Making New Memories with Food

Making Brazilian coconut beans

Making Brazilian coconut beans

Certain foods terrify me. When I eat them, my eating disorder hisses in my ear that everyone is watching me. They cringe at my lack of manners, chuckle at my body’s shape, and judge my choice of eating. Although this critical voice has dimmed a bit as I have eaten more at school, each day continues to be a struggle.

As humans, we associate objects with feelings, opinions, and other things. This is a helpful way to know what we like, dislike, and want to remember. For example, someone gave my mother an orchid after Mario was born in hopes that she would affiliate that sweet smell and flower with her newborn son. Other associations  are more universal such as a heart symbolizing love.

Food often gains extra meaning in our lives. Desert is for special occasions, chicken noodle soup brings better health, or watermelon reminds us of sunny summer days.  Both positive and negative messages become attached to food through our lives. Once again, this is simply a normal part of life

However, an eating disorder orders that many foods are bad and not acceptable to eating. Thus, many people who struggle with this mental illness divide food into “safe” and “unsafe” categories with some that fall between the two.

Pizza is one of the “unsafe” foods for me. When I look at it, memories of binging, shoveling food into my mouth uncontrollably, flood into my mind. Never mind the fact that I have not done so for years and never ate as much as ED tries to make me believe. This delicious food symbolizes gluttony, being unlovable, and never fitting in to me.

Even when I ate this food with others, I usually felt alone. Everyone seemed to have so much fun while I was just the fat loser in the corner, longing to be acceptable but feeling worthless. No one probably knew my agony. Instead of speaking about my feelings and fears, I stuffed myself with food in an attempt to fill the gaping hole of isolation. It only grew deeper with each bite.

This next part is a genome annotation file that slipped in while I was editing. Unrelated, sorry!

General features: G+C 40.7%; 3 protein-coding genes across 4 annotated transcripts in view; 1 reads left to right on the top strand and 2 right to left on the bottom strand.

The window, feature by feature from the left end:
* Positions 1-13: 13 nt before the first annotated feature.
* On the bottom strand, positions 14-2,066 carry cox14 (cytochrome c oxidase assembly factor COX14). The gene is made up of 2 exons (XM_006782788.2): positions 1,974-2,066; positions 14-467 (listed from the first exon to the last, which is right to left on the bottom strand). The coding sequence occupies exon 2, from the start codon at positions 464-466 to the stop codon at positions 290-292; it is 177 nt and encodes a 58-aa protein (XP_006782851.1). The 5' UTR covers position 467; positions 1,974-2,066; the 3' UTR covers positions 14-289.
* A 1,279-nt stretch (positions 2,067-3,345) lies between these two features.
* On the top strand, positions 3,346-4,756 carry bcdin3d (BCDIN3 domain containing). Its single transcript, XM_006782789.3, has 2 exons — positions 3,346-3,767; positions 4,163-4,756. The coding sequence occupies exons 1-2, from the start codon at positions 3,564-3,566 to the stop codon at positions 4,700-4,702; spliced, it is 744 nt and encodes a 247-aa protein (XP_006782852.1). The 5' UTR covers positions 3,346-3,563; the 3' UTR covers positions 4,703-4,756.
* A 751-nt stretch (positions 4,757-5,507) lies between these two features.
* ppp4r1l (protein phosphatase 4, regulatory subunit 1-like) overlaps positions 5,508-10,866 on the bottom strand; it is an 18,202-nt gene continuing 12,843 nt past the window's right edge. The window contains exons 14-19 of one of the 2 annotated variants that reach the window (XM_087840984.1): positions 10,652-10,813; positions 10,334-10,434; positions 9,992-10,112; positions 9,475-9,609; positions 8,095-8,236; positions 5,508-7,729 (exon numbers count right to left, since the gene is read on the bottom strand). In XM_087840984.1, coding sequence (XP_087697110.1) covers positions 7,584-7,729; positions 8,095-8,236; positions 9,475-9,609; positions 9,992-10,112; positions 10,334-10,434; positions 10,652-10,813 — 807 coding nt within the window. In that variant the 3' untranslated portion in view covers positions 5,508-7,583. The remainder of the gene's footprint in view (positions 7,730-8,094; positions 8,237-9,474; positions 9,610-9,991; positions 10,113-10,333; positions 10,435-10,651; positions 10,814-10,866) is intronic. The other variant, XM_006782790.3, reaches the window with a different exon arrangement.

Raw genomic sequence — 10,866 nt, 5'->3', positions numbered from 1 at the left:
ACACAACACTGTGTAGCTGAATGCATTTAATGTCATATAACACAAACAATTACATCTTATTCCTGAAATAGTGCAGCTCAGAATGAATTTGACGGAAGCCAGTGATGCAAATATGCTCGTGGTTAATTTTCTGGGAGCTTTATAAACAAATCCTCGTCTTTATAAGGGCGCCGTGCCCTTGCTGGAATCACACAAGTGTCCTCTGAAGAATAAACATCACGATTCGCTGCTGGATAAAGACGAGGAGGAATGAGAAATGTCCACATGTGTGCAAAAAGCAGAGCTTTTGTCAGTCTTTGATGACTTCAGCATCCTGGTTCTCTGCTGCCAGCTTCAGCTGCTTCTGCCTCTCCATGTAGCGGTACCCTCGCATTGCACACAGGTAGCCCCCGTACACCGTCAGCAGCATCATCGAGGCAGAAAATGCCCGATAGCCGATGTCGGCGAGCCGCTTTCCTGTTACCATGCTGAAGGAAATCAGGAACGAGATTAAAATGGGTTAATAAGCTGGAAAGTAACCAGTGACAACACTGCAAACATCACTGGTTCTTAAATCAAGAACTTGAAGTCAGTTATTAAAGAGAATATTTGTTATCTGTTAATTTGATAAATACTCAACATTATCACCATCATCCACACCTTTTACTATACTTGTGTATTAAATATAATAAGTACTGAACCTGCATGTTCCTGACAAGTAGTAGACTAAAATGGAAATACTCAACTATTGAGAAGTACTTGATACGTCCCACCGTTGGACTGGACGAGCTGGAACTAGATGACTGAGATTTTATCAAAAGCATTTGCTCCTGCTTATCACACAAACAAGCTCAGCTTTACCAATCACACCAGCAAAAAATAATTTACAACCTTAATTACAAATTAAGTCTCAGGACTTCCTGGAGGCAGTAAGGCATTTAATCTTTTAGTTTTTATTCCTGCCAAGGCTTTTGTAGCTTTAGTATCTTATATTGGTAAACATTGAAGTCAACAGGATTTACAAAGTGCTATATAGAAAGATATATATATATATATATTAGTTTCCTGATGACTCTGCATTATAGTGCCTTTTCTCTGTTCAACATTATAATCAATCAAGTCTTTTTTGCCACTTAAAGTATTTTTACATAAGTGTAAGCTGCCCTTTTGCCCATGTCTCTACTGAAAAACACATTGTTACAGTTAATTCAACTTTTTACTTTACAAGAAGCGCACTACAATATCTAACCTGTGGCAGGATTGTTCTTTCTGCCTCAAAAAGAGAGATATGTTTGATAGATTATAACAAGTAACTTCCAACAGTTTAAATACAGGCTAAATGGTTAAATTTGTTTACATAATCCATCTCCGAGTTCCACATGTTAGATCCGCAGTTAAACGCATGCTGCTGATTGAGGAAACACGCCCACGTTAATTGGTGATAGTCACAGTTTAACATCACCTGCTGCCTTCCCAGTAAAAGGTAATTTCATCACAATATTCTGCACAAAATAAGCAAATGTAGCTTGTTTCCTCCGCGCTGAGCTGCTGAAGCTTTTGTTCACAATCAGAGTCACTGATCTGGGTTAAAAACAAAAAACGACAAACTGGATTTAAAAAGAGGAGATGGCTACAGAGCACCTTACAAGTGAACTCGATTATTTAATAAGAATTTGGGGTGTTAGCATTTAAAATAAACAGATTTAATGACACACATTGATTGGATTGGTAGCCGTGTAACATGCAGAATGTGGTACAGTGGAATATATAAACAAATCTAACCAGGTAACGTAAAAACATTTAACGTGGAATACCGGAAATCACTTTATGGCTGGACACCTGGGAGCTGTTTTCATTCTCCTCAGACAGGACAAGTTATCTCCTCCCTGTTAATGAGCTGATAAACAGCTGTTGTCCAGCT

Last night, the cast and crew got pizza during strike. All day, I waited nervously wondering what to do. Finally, my mother suggested that I eat normally and pay no attention to the dreaded food. Easier said than done, but somehow I managed to get through the day. To keep away from the danger of eating too much, I packed a snack. That way I would eat with others (a victory) but a safe food.

However, a friend had a different idea. When he brought me a small piece of pizza, my mind screamed with panic. However, I nibbled on a piece of pizza for the first time in at least a year. Just like that.

There were several things that I noted with this experience. First of all, it was simple to do in the moment but difficult to deal with later. My stomach feels huge today, and I feel disgusting in my own skin. Secondly, no one noticed that I ate. If I had not eaten, people probably would still been oblivious. Whether it is comforting or depressing, others do not pay as much attention to you as you fear or hope.

Finally, I realized that you can make new memories with food. Instead of seeing pizza as lonely and greedy, I decided to look at it as symbolizing friendship and good times. Changing this association will take lots of work. It does not switch overnight. However, yesterday was the beginning of viewing pizza in a positive light.

What do you need to make new memories with? Is it food or something else? There are so many other things that I need to associate differently. However, this is one place to start for now.


2 thoughts on “Making New Memories with Food

  1. Mark kent says:

    you look very thin -ish anna, you must be making your self sick

    2 to 3 times a day.trouble is anna after being sick you do feel better

    until the next time .then the next time.for what like been bullied

    your family will get very very worried

    mark________________________________ > Date: Mon, 3 Mar 2014 03:37:14 +0000 > To: >

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